The Supreme Court once again saved the American public from rampant left-wing control of every branch of government in their latest EPA ruling.
The Supreme Court issued a ruling Thursday limiting the Environmental Protection Agency’s authority to regulate power plant’s greenhouse gas emissions.
The 6-3 ruling delivers a blow to Democrats and environmental groups, who want the agency to crack down on emissions from power plants and other sources to mitigate climate change.
“The only question before the Court is more narrow: whether the ‘best system of emission reduction’ identified by EPA in the Clean Power Plan was within the authority granted to the Agency in Section 111(d) of the Clean Air Act,” the majority opinion read. “For the reasons given, the answer is no.”
Chief Justice John Roberts drafted the opinion and the court’s other five conservatives concurred, while its three liberals dissented.
The case in question, West Virginia v. EPA, stems from a petition from a mix of coal-producing states and coal companies that asked the high court justices to establish whether the Clean Air Act, one of the nation’s most influential environmental laws, gives the agency broad authority to restrict power plant emissions.
The decision to limit the EPA’s authority to regulate power plant emissions constrains the agency’s ability to act on Joe Biden’s fascistic agenda to slow climate change and get the ball rolling on his target of decarbonizing the power sector by 2035.
Justice Elena Kagan’s dissenting opinion said the court “strips the Environmental Protection Agency of the power Congress gave it to respond to ‘the most pressing environmental challenge of our time.'”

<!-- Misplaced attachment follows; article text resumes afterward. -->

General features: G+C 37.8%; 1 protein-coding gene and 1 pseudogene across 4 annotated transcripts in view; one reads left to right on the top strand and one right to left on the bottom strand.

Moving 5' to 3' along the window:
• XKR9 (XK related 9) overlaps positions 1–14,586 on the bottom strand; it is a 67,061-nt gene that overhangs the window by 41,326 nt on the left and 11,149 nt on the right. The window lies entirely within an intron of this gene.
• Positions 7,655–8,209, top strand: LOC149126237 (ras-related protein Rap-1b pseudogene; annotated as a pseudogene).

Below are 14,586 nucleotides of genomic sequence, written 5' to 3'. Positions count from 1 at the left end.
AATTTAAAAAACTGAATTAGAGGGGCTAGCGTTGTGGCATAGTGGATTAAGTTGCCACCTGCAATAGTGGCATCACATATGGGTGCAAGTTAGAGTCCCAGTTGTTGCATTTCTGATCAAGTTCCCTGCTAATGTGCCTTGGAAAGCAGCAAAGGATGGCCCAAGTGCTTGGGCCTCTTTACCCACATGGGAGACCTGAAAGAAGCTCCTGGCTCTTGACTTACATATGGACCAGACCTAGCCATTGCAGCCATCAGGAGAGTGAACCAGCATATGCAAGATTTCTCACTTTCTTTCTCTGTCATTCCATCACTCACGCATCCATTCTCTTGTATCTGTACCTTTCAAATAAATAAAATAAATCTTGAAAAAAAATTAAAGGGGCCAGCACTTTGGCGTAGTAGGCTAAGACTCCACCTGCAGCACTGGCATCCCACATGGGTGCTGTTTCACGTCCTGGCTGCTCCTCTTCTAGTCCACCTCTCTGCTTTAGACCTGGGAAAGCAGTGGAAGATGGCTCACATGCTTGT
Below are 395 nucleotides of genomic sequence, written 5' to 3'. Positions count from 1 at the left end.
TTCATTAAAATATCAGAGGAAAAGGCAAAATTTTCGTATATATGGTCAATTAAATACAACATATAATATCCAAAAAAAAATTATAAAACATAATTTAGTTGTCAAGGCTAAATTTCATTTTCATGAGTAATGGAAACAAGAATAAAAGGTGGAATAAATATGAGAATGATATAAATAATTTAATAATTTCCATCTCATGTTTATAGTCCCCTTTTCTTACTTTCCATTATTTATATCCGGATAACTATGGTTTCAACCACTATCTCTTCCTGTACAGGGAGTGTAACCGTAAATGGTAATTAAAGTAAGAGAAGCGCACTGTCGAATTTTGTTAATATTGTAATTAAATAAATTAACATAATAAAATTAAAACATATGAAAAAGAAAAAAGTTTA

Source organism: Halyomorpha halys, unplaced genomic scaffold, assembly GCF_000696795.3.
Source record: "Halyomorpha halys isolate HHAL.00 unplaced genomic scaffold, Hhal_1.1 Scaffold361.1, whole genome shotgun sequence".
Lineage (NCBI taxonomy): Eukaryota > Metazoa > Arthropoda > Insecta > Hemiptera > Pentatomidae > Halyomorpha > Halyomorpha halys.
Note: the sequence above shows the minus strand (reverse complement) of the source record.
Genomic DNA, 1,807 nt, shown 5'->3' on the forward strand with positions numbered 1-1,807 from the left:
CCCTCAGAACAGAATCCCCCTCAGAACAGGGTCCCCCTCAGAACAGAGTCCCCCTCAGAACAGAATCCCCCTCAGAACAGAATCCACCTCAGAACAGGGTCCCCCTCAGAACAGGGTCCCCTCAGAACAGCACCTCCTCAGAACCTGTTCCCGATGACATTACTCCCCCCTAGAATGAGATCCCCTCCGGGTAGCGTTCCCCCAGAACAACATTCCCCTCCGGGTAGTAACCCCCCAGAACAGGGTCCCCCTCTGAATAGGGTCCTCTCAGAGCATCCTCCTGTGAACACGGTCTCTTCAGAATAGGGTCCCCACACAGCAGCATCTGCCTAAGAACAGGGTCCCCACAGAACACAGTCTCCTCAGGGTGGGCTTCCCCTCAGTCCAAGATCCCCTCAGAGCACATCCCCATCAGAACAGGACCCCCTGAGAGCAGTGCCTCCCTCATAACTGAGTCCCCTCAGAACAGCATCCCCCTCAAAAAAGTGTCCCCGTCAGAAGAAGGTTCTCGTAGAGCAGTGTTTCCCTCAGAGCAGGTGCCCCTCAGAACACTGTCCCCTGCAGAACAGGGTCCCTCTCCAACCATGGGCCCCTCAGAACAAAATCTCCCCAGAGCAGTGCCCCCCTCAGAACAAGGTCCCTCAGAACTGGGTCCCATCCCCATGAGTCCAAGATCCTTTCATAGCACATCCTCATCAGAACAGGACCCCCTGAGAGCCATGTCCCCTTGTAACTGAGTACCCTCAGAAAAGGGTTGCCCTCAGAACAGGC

To what extent Congress gave the EPA the authority under the Clean Air Act to respond to climate change, as the Obama-era Clean Power Plan sought to do, was at the center of the case.
Roberts’s opinion invoked the “major questions doctrine” to hold that the Clean Air Act does not allow the EPA to impose carbon emission caps by mandating a shift in energy generation to cleaner resources.
The major questions doctrine is based on the idea that if Congress wants to offer an administrative agency the power to make “decisions of vast economic and political significance,” it must say so explicitly.
Liberals are once again up in arms after Thursday’s SCOTUS ruling but they fail to recognize a key point that every American should in fact be celebrating.
The ruling in and of itself is not about climate change; it’s unfortunate that it’s been slapped with that label. It’s actually about maintaining the separation of powers put forth in the U.S. Constitution.
West Virginia Attorney General Patrick Morrisey, whose state was the case’s lead petitioner, cheered the decision.
Author: Elizabeth Tierney